is a Postdoctoral Fellow at New York University whose work centers on modern European history, with a special emphasis on the intersections between the “mind sciences” (psychiatry, psychology, psychoanalysis) and broader socio-cultural developments. Her book manuscript, based on her doctoral dissertation completed at the University of Cambridge, illustrates how writing practices were employed as tools for producing knowledge about the psyche in late 19th- and early 20th-century France. It focuses specifically on “automatic writing”, a technique used widely at that period by Spiritualist mediums, experimental subjects, and avant-garde poets. Alexandra has taught at Cambridge, Harvard, and NYU, and has published on such topics as the links between psychopathology and Surrealism; medical representations of catalepsy in the 19th century; and the notion of automatism in the modern scientific and extra-scientific imagination. In 2013-14, she co-founded a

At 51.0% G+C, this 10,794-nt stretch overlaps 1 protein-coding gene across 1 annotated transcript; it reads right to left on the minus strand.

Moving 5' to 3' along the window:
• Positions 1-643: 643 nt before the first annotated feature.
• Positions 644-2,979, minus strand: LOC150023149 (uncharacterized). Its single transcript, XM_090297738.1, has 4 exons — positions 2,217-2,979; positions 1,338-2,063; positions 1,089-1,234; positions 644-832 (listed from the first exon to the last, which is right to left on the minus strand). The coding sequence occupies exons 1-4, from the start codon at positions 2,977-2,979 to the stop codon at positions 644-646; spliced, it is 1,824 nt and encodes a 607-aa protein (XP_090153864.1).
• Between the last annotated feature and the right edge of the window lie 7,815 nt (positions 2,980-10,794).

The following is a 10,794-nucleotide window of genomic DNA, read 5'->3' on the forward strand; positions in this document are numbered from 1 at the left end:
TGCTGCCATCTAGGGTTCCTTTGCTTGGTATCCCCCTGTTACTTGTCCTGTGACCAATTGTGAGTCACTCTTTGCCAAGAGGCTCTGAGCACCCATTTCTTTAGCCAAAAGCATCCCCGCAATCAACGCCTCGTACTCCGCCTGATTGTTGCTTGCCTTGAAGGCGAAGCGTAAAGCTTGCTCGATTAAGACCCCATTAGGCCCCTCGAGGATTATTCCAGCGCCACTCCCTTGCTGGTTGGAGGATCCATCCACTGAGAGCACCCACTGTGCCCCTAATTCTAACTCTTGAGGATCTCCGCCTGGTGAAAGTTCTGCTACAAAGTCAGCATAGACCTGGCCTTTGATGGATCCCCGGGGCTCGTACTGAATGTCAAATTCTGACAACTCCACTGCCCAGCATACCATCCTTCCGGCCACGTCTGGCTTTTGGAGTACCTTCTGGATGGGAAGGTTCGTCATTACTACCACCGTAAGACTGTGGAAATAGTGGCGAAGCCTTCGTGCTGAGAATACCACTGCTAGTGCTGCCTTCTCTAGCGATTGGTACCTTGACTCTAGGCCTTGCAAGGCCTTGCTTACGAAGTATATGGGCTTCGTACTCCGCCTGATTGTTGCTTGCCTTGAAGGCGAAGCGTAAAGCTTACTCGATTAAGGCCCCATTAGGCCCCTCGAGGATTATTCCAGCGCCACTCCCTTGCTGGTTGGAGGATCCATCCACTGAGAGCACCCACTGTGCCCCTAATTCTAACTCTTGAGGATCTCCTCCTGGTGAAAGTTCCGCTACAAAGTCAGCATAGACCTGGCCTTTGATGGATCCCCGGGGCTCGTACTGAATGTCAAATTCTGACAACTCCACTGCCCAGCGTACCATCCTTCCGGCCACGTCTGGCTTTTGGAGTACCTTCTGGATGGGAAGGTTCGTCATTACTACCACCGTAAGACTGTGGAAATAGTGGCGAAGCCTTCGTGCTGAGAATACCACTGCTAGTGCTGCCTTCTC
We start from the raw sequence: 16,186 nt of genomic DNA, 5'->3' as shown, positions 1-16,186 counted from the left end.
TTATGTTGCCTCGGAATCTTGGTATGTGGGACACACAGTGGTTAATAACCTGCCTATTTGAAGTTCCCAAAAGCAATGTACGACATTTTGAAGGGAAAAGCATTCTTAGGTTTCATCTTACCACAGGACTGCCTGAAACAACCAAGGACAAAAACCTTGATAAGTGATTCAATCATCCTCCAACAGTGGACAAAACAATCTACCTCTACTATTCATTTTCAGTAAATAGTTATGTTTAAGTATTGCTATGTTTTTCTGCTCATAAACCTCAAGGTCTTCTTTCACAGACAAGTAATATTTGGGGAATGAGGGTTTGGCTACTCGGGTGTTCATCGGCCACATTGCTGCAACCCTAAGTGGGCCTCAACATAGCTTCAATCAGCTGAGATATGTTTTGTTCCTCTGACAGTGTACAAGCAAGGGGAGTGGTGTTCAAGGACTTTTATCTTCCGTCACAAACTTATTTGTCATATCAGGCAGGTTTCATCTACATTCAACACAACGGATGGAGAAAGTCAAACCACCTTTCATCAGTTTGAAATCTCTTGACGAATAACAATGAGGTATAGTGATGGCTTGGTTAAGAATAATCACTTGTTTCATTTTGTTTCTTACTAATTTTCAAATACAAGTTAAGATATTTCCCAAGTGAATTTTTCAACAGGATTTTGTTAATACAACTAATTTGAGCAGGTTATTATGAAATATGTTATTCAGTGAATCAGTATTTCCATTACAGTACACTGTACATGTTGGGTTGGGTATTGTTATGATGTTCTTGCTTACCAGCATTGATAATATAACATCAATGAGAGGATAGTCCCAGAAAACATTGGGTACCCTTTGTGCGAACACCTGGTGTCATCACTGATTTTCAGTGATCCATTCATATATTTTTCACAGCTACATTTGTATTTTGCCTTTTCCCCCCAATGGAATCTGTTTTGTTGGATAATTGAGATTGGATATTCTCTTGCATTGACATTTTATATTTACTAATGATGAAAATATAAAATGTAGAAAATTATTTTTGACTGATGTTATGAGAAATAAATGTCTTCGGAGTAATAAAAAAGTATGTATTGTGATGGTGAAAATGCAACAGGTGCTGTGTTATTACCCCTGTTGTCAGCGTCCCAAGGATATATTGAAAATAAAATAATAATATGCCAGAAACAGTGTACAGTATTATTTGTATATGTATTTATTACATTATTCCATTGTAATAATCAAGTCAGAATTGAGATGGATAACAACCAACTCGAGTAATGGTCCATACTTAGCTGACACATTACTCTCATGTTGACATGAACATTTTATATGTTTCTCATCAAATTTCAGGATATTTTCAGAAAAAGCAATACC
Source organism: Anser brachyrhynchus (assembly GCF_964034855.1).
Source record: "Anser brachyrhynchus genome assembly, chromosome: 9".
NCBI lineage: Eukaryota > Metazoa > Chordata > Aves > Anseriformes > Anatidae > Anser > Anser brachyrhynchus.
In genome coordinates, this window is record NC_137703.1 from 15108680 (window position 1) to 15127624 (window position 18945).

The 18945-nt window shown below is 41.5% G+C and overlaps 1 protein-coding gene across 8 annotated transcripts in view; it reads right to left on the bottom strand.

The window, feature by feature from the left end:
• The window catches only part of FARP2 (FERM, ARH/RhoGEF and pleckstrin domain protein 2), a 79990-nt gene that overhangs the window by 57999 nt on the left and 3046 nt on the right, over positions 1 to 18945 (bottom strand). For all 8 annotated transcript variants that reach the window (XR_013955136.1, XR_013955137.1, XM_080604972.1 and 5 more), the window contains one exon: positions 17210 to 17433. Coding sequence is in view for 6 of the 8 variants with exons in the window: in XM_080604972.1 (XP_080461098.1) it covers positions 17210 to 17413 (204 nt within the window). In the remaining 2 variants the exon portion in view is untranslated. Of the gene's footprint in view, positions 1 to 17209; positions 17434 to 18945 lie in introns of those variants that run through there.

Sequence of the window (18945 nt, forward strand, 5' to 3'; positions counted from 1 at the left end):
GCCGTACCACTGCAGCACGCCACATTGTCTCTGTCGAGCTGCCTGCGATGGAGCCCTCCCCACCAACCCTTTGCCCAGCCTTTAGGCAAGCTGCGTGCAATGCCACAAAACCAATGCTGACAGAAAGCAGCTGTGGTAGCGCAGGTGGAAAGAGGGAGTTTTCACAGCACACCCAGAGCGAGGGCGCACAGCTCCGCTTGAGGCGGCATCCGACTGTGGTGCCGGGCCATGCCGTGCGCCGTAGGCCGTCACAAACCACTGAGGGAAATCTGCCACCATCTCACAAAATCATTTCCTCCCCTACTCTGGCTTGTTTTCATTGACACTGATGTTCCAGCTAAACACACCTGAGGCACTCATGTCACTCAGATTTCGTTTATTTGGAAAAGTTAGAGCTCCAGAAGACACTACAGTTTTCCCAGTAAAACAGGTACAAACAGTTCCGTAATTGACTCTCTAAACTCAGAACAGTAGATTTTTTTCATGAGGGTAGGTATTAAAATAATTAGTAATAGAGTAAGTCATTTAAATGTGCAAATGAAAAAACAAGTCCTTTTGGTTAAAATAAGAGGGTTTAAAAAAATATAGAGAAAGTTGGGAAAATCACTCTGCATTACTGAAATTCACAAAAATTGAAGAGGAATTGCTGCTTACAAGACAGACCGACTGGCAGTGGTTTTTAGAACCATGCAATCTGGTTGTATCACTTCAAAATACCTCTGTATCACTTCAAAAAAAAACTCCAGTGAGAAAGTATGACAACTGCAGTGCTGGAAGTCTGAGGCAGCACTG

new NYU series on the History of Science, Medicine and Technology
. Her latest project examines the influence of telecommunication technologies on the development of the modern self.
Alexandra Bacopoulos-Viau will be a CIRHUS Visiting Fellow in Paris during the fall of 2014.